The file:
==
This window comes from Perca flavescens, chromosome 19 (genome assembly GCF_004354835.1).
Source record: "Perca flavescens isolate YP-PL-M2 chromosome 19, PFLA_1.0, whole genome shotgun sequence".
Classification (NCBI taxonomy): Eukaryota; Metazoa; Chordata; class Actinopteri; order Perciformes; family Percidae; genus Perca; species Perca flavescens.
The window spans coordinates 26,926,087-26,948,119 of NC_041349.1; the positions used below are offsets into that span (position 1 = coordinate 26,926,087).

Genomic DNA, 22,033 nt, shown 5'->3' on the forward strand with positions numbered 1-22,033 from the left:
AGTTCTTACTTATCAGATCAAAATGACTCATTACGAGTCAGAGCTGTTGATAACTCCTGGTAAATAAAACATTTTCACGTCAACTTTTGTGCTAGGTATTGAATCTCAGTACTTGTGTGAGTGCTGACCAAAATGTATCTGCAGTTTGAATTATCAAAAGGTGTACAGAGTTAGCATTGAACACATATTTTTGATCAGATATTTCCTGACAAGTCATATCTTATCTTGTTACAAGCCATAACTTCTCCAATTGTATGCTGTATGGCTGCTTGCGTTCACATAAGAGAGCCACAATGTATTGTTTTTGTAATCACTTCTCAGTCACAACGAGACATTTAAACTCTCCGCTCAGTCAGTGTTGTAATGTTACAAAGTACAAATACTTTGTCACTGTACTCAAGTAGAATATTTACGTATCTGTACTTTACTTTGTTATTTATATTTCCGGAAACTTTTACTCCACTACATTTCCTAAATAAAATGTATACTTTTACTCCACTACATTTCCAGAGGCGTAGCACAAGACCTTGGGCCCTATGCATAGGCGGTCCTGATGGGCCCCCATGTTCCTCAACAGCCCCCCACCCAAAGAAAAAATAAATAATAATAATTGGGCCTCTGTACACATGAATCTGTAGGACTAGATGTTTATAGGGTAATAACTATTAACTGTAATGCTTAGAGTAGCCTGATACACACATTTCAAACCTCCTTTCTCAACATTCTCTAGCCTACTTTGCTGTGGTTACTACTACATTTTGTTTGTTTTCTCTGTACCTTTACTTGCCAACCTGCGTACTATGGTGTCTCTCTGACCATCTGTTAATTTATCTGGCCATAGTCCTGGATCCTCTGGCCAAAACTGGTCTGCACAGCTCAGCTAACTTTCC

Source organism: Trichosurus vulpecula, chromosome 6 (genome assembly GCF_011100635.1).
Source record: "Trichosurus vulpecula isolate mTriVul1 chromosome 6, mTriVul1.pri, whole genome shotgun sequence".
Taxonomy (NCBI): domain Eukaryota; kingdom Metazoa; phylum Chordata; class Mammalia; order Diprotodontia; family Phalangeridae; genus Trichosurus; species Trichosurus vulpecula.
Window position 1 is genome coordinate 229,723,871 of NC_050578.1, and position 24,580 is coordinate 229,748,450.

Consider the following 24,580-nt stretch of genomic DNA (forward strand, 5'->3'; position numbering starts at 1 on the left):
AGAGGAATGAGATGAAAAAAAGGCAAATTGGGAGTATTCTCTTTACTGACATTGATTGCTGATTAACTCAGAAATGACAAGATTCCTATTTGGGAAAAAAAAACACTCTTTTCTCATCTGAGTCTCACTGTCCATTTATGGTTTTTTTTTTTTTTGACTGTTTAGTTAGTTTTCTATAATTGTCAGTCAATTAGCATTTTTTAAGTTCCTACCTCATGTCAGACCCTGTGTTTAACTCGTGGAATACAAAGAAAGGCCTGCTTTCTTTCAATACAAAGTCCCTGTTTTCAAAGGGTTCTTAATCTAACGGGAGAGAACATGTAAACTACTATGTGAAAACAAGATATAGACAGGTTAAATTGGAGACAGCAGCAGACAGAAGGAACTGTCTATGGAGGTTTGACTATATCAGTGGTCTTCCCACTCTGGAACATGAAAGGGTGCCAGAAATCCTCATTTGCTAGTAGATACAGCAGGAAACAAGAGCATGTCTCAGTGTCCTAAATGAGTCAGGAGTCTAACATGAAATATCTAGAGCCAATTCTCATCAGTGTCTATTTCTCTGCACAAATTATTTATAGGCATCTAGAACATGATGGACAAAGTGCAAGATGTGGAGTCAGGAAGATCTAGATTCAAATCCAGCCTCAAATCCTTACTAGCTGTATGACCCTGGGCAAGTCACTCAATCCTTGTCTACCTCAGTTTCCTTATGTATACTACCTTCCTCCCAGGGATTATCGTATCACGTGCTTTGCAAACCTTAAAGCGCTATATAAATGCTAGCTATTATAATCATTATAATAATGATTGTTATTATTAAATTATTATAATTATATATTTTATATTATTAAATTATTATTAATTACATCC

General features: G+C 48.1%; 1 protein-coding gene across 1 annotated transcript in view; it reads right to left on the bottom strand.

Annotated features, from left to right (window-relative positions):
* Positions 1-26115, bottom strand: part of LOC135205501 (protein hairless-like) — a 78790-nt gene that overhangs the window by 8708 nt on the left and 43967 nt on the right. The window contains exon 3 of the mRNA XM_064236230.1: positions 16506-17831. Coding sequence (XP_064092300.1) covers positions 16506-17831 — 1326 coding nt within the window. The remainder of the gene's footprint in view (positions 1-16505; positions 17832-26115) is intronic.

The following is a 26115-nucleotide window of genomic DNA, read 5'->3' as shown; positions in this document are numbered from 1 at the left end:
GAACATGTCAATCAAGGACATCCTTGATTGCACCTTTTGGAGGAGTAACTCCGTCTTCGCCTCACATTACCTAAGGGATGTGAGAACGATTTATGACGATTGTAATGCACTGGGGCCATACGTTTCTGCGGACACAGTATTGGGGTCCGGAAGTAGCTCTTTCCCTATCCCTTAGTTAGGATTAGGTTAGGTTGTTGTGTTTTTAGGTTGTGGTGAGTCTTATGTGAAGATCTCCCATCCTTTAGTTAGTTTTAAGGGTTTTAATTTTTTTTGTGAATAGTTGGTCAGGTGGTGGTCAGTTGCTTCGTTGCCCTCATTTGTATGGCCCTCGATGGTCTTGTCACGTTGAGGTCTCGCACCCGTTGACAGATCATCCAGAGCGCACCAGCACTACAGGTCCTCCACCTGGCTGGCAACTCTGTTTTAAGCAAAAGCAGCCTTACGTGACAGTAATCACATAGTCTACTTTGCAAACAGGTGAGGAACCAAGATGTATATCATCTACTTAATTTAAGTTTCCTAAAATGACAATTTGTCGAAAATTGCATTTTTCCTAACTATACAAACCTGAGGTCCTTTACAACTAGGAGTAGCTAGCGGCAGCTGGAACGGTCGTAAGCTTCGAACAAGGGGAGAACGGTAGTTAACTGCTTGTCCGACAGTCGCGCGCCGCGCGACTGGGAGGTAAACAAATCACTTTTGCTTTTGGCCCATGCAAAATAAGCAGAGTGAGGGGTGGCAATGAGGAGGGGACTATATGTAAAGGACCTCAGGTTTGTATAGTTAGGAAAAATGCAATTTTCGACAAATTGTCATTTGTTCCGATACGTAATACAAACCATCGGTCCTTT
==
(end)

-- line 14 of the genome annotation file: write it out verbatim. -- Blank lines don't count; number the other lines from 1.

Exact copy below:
Annotated features, from left to right (window-relative positions):